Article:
Like other social media companies, Twitter once again finds itself in a position similar to that of traditional newspaper editors, struggling to decide how much to show their audiences. While newspapers and magazines generally don’t let readers see actual pictures, they have some exceptions, as Jet magazine did in 1955 when it published a picture of Emmett Till opening a coffin , a 14-year-old black boy in Mississippi to illustrate the horrors of the Jim Crow-era South.
Unlike newspaper and magazine publishers, however, tech companies like Twitter must enforce their decisions at scale, policing millions of users through a combination of automated systems and human content moderators.
Other tech companies, such as Facebook parent Meta and YouTube parent Alphabet, have invested in large teams to reduce the spread of violent images on their platforms. Twitter, on the other hand, has scaled back content moderation since Musk bought the site in late October, firing full-time employees and contractors from the trust and safety team that manages content moderation. Mr Musk calls himself a “free speech absolutist”, explain In November, he will set up a “content moderation committee” to decide which posts should be kept and which should be deleted. He later reneged.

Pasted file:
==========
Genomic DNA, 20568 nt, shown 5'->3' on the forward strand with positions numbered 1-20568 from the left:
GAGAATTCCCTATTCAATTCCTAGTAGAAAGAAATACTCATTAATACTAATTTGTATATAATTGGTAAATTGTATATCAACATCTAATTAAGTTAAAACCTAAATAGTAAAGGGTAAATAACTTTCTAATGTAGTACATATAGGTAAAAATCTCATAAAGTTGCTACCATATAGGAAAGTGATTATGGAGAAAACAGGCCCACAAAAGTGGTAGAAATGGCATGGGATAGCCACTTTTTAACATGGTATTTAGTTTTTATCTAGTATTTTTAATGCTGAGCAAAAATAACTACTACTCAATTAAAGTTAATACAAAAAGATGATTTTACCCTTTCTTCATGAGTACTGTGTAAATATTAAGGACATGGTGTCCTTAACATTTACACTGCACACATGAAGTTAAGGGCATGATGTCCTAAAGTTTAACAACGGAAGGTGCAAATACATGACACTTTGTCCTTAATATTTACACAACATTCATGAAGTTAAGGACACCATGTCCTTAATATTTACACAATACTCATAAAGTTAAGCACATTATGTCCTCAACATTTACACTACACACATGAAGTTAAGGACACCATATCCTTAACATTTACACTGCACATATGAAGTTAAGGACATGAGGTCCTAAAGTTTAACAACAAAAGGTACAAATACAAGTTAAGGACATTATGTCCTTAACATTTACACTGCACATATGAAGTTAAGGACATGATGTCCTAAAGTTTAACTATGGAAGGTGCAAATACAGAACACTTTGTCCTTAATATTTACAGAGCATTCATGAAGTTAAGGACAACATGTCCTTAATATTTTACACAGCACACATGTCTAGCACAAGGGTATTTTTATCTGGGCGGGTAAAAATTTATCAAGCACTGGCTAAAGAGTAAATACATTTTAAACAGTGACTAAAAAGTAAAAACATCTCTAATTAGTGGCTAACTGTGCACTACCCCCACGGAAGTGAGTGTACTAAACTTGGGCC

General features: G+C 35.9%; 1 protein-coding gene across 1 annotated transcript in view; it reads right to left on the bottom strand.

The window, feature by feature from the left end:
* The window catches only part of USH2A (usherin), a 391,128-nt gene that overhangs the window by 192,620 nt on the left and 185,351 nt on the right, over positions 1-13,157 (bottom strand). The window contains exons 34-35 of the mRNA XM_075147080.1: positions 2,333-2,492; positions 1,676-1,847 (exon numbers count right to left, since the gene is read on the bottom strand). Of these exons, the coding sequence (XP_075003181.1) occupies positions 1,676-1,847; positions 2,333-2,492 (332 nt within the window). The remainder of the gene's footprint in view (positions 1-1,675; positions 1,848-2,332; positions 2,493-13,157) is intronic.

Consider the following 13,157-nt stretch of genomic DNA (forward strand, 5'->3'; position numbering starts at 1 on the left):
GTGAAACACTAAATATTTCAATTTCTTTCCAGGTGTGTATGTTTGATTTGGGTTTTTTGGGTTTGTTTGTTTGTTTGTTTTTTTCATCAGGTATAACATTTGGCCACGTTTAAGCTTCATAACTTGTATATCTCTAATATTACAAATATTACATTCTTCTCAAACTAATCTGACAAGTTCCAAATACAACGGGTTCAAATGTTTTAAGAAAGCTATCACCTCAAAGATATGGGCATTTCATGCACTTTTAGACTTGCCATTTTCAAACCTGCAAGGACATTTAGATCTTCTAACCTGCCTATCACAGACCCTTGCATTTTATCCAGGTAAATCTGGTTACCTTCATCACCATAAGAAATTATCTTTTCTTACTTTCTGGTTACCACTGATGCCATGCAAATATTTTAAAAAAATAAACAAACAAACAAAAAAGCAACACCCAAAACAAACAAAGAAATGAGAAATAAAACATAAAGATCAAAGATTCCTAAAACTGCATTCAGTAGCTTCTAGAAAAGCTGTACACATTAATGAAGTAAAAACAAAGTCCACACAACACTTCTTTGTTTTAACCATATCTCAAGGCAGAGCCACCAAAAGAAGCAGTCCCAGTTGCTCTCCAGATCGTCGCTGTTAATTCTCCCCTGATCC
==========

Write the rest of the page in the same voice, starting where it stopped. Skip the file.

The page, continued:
Twitter, Alphabet and Meta did not respond to requests for comment.
Twitter has never outright banned graphic content, not even before Mr Musk took over. For example, the platform allowed images of casualties in the Ukraine war, deeming them newsworthy and informative. The company sometimes places warning labels or pop-ups on sensitive content, asking users to choose to view images.
While many users explicitly spread images of the massacre, including dead attackers, for the purpose of shock, others retweeted the images to highlight the horror of gun violence. “NRA’s America,” read one tweet. “This isn’t going away,” said another. The New York Times did not link to the social media post containing the image.